To understand Roman agriculture, it is best to use the systems concept developed by modern geographers and agronomists. Thus, we can approach agriculture in Antiquity at a plot level (land system), at a farm level (production system), or at a regional level (agrarian system). This approach emphasises the interactions between the natural surroundings and the socio-cultural sphere, agricultural techniques and the production economy.

Agrarian systems in Antiquity were based on the connection between cereal-growing and animal husbandry. A two-field rotation system was used for arable lands, the ager, which were alternately planted with grain crops and left fallow. Cattle played a key role as draft animals and as a means of transportation, but also in providing manure for the ager from adjacent untilled grazing land, or saltus. Wine-growing, arboriculture and cultivation of edible plants took place in the hortus. In the allocation of plots on a farm, those farthest from the centre were those of the silva(forest), where wood for construction and fuel was gathered.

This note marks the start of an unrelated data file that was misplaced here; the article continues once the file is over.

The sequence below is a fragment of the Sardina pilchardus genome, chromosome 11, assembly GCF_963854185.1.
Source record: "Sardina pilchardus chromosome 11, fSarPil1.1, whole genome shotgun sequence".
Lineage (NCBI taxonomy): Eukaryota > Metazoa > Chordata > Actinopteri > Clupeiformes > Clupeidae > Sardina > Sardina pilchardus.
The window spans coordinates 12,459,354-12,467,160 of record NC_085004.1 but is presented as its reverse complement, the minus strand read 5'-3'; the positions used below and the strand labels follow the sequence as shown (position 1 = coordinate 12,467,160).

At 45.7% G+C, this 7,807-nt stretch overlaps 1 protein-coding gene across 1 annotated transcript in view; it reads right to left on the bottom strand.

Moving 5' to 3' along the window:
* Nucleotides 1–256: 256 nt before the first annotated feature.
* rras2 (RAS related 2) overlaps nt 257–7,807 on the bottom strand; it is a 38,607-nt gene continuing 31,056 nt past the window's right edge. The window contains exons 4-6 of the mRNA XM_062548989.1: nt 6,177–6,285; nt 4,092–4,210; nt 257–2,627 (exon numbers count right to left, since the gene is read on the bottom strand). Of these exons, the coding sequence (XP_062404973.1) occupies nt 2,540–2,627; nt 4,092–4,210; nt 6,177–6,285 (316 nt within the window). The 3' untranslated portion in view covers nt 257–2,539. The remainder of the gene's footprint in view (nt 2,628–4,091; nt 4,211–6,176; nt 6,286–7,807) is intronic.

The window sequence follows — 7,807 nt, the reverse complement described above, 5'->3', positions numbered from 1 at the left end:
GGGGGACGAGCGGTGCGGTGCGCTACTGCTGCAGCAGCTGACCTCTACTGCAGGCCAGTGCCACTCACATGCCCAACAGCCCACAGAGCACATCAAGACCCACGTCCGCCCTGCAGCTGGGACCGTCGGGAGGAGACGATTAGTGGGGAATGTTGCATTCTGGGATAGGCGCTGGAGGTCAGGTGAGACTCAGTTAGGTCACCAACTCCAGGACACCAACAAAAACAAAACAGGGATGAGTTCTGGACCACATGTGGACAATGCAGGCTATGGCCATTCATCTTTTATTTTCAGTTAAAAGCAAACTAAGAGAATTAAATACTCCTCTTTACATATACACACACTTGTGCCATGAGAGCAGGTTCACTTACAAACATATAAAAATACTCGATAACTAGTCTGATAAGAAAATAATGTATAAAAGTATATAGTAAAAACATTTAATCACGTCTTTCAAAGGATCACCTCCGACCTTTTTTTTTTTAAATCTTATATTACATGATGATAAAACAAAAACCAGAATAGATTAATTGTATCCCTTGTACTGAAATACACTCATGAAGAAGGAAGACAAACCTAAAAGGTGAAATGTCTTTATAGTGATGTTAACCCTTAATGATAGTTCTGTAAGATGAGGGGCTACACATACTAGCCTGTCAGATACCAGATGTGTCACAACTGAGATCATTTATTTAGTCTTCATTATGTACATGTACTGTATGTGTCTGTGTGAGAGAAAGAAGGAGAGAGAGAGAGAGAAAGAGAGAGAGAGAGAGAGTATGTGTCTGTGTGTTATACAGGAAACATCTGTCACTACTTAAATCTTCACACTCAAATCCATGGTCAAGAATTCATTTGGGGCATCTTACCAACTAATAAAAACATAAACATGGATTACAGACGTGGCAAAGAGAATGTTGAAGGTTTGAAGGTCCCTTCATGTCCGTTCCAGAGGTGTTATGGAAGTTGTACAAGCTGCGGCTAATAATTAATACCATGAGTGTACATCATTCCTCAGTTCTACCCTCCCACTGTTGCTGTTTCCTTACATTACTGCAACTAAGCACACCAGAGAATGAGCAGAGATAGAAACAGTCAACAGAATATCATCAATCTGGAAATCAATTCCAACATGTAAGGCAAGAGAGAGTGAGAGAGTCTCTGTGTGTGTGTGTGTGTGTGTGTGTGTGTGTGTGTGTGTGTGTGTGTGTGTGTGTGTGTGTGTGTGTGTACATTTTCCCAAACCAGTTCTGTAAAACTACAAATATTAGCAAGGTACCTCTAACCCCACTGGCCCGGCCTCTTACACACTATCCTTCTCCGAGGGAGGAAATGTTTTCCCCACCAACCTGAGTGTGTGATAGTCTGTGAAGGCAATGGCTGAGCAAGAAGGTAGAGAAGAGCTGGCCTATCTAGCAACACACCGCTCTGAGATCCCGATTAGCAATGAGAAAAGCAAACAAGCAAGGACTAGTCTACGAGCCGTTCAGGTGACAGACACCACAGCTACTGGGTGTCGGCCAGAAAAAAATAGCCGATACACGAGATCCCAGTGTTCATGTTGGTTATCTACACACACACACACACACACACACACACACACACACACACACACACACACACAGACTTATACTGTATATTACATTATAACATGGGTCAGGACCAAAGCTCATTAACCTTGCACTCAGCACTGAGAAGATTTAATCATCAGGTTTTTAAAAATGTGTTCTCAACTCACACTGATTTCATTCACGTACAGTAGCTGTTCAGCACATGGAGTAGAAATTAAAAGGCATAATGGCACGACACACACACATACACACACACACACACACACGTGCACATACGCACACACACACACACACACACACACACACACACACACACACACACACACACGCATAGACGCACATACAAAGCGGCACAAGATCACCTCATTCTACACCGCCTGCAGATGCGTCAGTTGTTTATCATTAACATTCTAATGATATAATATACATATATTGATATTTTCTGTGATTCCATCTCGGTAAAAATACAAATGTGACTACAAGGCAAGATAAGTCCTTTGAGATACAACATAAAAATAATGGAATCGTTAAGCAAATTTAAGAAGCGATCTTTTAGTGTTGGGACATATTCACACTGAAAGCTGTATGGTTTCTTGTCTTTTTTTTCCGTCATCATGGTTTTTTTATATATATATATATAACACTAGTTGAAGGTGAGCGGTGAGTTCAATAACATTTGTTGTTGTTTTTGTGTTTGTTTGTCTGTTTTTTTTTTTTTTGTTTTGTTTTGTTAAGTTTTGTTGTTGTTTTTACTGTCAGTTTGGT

This basic model was followed in most regions of the Roman Empire, and historians have explored the question of yield levels in Antiquity. Landed estates were agricultural businesses that combined food self-sufficiency with the development of crops grown for speculative reasons.